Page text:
Secondly, it was found that under the considered logistic-type models and the operational prior distributions calibrated to achieve the highest PCS for each model, the interaction parameters provided no benefit in terms of the PCS but resulted in lower ratio of the PCS compared to the benchmark than a model with the interaction term. The reduced number of parameters in the model has also had no negative effect on the performance under scenarios generated by the model with an interaction parameter only. Given a lower computations costs needed to calibrate fewer parameters, a logistic model with 3 parameters, the intercept, and a slope corresponding to each compound, is recommended for the consideration. We have also found that this recommendtion is consistent for various sample sizes, N = 30 , N = 48 , N = 60 . Importantly, this conclusion is obtained under the assumption when no reliable prior information on the interaction between the compounds (i.e., on β 3 ) is available. If, however, such information is available and is indeed correct, one can expect that the model with interaction parameter can have certain benefits.
Finally, comparing the 3-parameter models, specifying the joint prior distribution for the model parameters has not provided any tangiable benefit in terms of the PCS. However, it did result in lower computational costs and, therefore, could be considered in practice to speed up the calibration process proposed. Again, the conclusion is consistent across the various sample sizes.
Building on the computation aspect of the proposed calibration, it should be noted that the procedure is indeed quite computational costly given that it involves a grid search over each of the parameters. At the same time, the resulting hyper-parameters lead to good operating characteristics across many scenarios that enabled a more consistent aproach to the prior choice under the assumption of no prior knowledge about the compounds that is desired to be incorporated. If the calibration under various scenarios are parallised, it has found to result in feasible computation time. Moreover, the reader might use the parameters calibrated as the starting point in the the settings with similar numbers of doses of the compounds. At the same time, a less computationally demanding (yet reliable) procedure could be of interest and will be explored in the future.
In this work, we have focused on the comparison of designs that employ various parametric models for the combination-toxicity relationships but do not have any early stopping contraints. Constraints for stopping for safety (if all of the combinations are deemed unsafe) and stopping early for reaching a particular number of patients on one combination can easily be added.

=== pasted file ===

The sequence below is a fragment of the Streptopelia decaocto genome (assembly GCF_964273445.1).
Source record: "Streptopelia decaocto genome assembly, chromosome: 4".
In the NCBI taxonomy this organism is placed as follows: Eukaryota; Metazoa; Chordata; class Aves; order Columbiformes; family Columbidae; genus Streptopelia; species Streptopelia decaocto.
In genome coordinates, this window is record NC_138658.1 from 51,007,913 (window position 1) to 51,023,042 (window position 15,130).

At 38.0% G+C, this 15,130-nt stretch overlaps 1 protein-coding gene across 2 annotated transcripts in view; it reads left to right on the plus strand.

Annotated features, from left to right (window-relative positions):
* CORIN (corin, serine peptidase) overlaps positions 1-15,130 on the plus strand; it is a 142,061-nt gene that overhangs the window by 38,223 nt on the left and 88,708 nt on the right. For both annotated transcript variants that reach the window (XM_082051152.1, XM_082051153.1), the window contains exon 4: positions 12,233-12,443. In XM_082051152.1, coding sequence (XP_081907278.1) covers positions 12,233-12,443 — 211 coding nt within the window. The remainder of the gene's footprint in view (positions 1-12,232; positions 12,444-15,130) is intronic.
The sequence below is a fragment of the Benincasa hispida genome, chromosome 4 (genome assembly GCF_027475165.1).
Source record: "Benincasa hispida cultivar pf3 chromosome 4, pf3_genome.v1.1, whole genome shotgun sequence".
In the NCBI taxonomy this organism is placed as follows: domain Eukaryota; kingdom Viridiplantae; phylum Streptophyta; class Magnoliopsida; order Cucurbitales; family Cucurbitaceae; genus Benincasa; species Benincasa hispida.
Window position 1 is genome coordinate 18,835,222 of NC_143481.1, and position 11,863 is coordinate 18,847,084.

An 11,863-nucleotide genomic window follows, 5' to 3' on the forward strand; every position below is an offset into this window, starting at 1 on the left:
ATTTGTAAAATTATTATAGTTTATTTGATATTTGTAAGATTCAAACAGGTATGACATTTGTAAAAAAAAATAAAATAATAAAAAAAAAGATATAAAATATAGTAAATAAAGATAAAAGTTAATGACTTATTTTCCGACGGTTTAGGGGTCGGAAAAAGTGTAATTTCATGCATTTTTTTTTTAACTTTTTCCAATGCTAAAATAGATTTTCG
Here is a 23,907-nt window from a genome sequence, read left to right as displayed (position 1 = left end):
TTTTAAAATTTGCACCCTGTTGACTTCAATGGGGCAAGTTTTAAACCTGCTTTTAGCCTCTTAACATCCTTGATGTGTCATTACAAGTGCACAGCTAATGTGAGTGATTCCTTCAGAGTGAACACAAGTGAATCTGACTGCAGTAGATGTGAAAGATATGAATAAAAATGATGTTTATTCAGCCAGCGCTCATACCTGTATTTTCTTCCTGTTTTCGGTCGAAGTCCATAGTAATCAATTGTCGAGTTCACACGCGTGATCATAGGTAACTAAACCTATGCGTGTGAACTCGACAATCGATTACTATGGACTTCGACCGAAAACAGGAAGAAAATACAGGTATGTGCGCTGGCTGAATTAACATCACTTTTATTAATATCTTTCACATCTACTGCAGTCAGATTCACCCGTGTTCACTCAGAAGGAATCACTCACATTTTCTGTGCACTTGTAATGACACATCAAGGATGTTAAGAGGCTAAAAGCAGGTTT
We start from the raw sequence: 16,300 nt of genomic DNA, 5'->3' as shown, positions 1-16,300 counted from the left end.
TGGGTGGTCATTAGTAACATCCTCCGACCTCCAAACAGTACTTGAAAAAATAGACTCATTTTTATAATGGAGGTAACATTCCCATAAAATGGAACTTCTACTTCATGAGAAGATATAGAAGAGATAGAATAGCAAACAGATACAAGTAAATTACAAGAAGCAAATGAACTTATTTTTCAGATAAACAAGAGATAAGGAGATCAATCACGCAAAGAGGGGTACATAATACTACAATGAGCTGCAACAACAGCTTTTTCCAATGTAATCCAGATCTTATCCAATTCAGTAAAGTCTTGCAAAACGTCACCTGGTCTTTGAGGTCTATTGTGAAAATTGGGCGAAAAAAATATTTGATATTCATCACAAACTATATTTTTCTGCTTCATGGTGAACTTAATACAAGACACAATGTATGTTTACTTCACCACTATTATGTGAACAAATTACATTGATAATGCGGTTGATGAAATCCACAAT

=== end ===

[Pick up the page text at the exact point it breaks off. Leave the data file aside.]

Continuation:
Importantly, in this work, we have focused on a single form of the parametric curves for the combination-toxicity relationship—the logistic curve. While one could reasonably expect similar patterns under alternative parameter forms, this could be checked for a desirable model when taking a particular design forward in an actual trial. This could be done in a similar scheme to the simulation study as proposed in this manuscript. At the same time, the findings of this manuscript would warrant such an exploration.
Finally, the dual-agent setting is considered in this manuscript. However, combination studies looking at 3 and more agents could also be of interest. The extension of the proposed parametric model to more than 2 agents can be achieved via including the variables reflecting each compound. Then, the question will again be whether inclusion of the interaction terms can provide any benefits in terms of the operating characteristics and how these interaction should be included (e.g., only pairwise or should be interaction of 3 compounds be considered too). Given the findings of this work, the benefits of including interaction terms (that would complicate the estimation problem even further) should be scrutinised. It is also important to mention that the calibration procedure proposed for the setting more than 2 agents can be even more computational costly and might not be always feasible. For such cases, alternative (yet robust) approaches to the specification of the operational prior distribution should be studied.

8. Conclusions